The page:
The Iran Nuclear Deal: A Definitive Guide

The Iran Nuclear Deal: A Definitive GuideThe Belfer Center for Science and International Affairs at the Harvard Kennedy School has produced this briefing book on the Iran deal in the interest of contributing to informed Congres­sional review and public discourse on the agreement. First, we have provided a concise description of the complex agreement and the accompanying UN Security Council Resolution 2231, including areas that appear ambiguous. Second, we have tried to provide a balanced assessment of the agreement’s strengths and weaknesses with respect to its central objective to prevent Iran from acquiring nuclear weapons.

Iran Edition: Hardliners Criticize Nuclear, Missile Limits

Iran EditionShirin Lotfi describes reactions in the Iranian press to the nuclear deal signed with the P5+1. Specifically, Iranian hardliners have criticized the deal in editorial comments, critiquing it for sections relating to Iran's ballistic missile program, the process of sanctions relief, and the potential for the United States to impose further sanctions for nonnuclear activities.

The Iran-North Korea Strategic Alliance

James WalshJames Walsh, Research Associate at the Security Studies Program at MIT and former Research Fellow at the Belfer Center, gave testimony to members of the House Foreign Affairs Committee concerning the diplomatic and strategic ties between Iran and North Korea. He argued that while it is still possible for North Korea to assist Iran on cheating on its commitments under the Joint Comprehensive Plan of Action, he argued that the combination of existing safeguards and deterrents and incentives and verification measures put in place under the JCPOA make this outcome unlikely.

Statement by 60 National Security Leaders on the Announcement of a Joint Comprehensive Plan of Action

Nick BurnsMichele FlournoyJoseph NyeJim WalshNicholas Burns, Professor of Practice at the Harvard Kennedy School,  Michele Flournoy, Senior Fellow at the Belfer Center and CEO of the Center for a New American Security, Joseph Nye, Professor and Former Dean of the Harvard Kennedy School and James Walsh, Research Associate with the MIT Security Studies program were among a group of 60 former national security officials and analysts who signed a statement in favor of the nuclear agreement with Iran. The statement, while acknowledging faults with the agreement, supported it and urged the Administration and Congress to work closely to implement the deal.

A Good Deal for Israel

Chuck FreilichChuck Freilich, Senior Fellow at the Belfer Center and former Israeli Deputy National Security Adviser writes in the New York Times and in Israeli media that the nuclear agreement between Iran and the P5+1, despite flaws, is in fact good for Israel. He argues that critics of the current agreement have not offered feasible alternative plans, and that the deal will buy Israel time to address immediate threats in its region, such as Hamas and Hezbollah, without worrying about the potential for an Iranian nuclear weapon. He concludes that the intransigence of Prime Minister Netanyahu is a dangerous course, as it is most likely either going to fail or seriously endanger the close relationship between Israel and the United States.

Elements of the Iranian Nuclear Deal

Gary SamoreGary Samore, Director of Research at the Belfer Center for Science and International Affairs, describes the main elements of the JCPOA. The July 14, 2015 comprehensive nuclear deal between Iran and the P5+1 (known as the Joint Comprehensive Plan of Action or JCPOA) consists of the agreement itself and five technical annexes: Annex I – Nuclear-related measures; Annex 2 – Sanctions-related commitments; Annex III- Civil Nuclear Cooperation; Annex IV – Joint Commission; and Annex V – Implementation Plan. The version issued by the EU is used here because pages and paragraphs are numbered in proper order.  In coming days, the Belfer Center plans to publish a more detailed description and assessment of the agreement.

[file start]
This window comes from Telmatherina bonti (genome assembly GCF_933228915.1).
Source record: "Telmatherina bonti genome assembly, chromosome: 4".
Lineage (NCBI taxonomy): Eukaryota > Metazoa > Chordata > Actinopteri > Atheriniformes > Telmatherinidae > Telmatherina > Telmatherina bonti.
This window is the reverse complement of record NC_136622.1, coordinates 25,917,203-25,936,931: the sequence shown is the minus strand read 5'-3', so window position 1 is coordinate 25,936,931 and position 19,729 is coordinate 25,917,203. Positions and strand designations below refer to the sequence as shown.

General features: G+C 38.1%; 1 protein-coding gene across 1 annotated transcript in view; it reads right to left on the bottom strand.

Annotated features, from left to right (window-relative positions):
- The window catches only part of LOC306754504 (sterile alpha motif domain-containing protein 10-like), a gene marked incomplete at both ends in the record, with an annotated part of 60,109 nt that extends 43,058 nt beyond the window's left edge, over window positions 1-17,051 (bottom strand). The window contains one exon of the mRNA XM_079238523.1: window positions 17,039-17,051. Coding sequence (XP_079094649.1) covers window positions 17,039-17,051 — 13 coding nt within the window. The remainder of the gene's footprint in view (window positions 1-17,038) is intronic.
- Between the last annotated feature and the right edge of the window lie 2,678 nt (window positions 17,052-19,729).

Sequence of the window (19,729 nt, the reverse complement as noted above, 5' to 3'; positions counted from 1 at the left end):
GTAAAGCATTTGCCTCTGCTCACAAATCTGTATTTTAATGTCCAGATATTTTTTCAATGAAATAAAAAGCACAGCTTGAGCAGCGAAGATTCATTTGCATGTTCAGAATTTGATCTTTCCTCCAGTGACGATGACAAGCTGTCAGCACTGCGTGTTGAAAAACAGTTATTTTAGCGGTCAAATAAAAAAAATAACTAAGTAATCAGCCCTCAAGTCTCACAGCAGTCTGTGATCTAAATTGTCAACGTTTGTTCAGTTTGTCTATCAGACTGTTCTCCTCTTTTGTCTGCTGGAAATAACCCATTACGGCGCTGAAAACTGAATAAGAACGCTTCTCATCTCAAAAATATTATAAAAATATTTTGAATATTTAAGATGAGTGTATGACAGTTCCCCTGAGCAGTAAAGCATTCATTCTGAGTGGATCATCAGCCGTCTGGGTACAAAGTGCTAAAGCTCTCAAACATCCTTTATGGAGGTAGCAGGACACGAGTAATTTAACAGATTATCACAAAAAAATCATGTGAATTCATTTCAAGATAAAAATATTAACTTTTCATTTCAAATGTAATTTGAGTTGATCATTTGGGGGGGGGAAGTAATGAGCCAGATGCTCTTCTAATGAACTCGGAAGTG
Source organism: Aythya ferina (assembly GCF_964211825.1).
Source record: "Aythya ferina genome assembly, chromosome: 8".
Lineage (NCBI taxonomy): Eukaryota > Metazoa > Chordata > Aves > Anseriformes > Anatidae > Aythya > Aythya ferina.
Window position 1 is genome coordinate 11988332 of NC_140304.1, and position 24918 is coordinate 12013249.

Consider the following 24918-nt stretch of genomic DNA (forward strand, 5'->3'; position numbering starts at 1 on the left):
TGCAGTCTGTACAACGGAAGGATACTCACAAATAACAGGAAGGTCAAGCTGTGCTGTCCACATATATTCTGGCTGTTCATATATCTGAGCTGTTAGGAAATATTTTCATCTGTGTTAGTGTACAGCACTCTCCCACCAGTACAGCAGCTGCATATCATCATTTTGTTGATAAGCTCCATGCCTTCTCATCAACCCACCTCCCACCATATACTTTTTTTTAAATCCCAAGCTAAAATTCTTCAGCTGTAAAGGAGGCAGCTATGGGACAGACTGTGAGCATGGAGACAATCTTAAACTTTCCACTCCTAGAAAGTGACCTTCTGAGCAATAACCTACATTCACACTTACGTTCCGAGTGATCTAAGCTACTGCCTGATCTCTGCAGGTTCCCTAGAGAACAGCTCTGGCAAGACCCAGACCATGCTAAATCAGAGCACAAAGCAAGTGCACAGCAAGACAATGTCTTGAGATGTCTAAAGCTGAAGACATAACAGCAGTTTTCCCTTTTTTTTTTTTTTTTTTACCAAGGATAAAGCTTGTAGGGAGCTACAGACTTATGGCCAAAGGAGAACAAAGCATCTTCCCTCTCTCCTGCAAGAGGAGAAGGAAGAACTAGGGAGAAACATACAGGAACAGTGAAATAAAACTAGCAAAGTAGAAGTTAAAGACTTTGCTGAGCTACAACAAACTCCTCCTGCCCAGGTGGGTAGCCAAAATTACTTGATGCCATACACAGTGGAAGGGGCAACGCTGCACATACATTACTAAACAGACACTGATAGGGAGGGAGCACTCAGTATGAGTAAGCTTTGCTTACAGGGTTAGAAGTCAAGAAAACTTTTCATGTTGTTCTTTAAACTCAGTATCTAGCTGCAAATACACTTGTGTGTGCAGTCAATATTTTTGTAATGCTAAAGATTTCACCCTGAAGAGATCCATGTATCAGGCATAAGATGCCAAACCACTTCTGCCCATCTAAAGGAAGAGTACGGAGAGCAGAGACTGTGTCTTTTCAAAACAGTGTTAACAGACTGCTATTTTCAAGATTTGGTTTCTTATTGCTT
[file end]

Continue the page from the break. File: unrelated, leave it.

Clearing Hurdles to Iran Nuclear Deal With Standoffs, Shouts and Compromise

David SangerDavid Sanger, Senior Fellow at the Belfer Center and the National Security Correspondent for the New York Times, writes in the New York Times on the shifting course of American diplomacy with Iran during the negotiations on Iran's nuclear program. From the earliest meetings facilitated by the Sultan of Oman with Iranian officials, to the final hours of the tense negotiations in Vienna, he describes the shifting priorities and views of the American and Iranian diplomatic teams, and how compromises on sanctions and centrifuges allowed the deal to come together.

The deal is historic, but the US must now act to contain Iran

Nick BurnsNicholas Burns, Professor of Practice at the Harvard Kennedy School and former Undersecretary of State for Policy, argues in the Financial Times that the nuclear agreement with Iran is the best option available for the West currently. He argues that in the absence of an agreement, international sanctions and pressure would have collapsed while monitoring the Iranian program would have been significantly weakened. He counters arguments that this will lead to a broader rapprochement with due to the competition in Iran between the pragmatists who are interested in discussion with the West, and the hardliners, who prefer continued confrontation. He also suggests that Iran's influence in the Sunni world will force the United States to confront Iran in the region in the future, further precluding a drastic improvement of relations.

The Iranian Nuclear-Inspection Charade

William TobeyWilliam Tobey, Senior Fellow at the Belfer Center for Science and International Affairs, writes in the Wall Street Journal that the nuclear agreement with Iran does not provide stringent enough verification measures to ensure that Iran is abiding by the agreement. Specifically, he notes that in some cases, as many as twenty four days may elapse before inspectors arrive at a site to investigate, which will give Iran time to hide evidence of wrongdoing. He also argues that the deal fails by not requiring Iran to submit a full declaration of the past military dimensions of the program, meaning any actions that could have been carried out in the explicit pursuit of a nuclear weapon. Without this declaration, he argues, the agreement does not set a baseline for inspections, making it much harder for the deal to be enforced.